• avatar

    I’m glad you clarified the procedure: You’re making it up as you go along. No problemo, as they say. To contestants, it’s like Bob Hope’s response when his wife gingerly asked him where he’d like to be buried. “Surprise me”, he said.

  • avatar

    TTAC has a style… and its style contains humour (that’s “humor” to those of you who earn your income in Washingtons). It’s been lacking in some of the submissions.

    • 0 avatar

      It’s been lacking for awhile.

    • 0 avatar

      The reason I originally started reading this site was because it offered truly objective perspective on cars with a humorous and snarky writing style.

      I’m trying to think of the last true review I’ve seen on here and can’t think of one. I’d need to look it up it’s been so long.

      This is still a great site with some really unique content but is in dire need of some constructive criticisms. I believe the comments are a good place to call out the good and the bad when we see it.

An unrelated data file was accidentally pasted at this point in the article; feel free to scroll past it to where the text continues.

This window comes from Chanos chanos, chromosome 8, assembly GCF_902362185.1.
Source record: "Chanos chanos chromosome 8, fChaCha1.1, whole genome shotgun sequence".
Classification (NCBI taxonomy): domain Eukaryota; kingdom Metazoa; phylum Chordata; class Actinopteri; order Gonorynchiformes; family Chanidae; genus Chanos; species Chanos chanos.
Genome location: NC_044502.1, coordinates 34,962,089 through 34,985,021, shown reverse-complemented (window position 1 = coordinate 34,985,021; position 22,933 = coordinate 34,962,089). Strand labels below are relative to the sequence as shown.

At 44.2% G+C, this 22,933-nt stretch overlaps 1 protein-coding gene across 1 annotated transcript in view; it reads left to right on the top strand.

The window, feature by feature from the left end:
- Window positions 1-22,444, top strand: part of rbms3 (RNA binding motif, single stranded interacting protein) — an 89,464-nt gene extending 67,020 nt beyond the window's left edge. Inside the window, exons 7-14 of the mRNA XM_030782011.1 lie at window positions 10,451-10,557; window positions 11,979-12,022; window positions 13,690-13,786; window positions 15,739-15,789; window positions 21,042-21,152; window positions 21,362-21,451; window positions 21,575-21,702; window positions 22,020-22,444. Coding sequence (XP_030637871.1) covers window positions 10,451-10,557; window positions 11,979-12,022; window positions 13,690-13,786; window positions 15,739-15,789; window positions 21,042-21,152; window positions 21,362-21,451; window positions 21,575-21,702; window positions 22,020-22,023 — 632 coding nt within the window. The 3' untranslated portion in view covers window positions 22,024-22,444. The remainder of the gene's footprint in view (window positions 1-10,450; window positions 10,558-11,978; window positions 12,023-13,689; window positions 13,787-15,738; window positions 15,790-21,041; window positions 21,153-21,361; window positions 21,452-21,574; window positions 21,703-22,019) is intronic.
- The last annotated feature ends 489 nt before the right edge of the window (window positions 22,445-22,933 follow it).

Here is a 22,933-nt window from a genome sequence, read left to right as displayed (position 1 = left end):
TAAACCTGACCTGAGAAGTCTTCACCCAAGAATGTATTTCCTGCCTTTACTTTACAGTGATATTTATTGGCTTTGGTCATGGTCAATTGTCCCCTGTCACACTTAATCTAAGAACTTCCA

Bottom line: More constructive criticism & praise, less vitriolic stereotyping of those who drive cars different than we do.

      Good luck to the aspiring writers

  • avatar

    Boy, the bar just got raised again. I wish I had got my submission in earlier. If this trend keeps up I am going to get my ass thoroughly kicked when my number comes up.

    and Detroit-X, I would have had mom wet herself. Old people’s incontinence is 7.35 times funnier than puke.

    • 0 avatar

      … well, she’s in that stage now, so it’s “too real” at the moment for me. The announcement that she’s done that is an odor and a bad feeling, like the warranty on your car expiring.

  • avatar

    I haven’t been repulsed by ANY of the writers so far and I continue to believe that each should be given a chance, at least once, to write a piece for ttac, for diversity of style and content, if nothing else.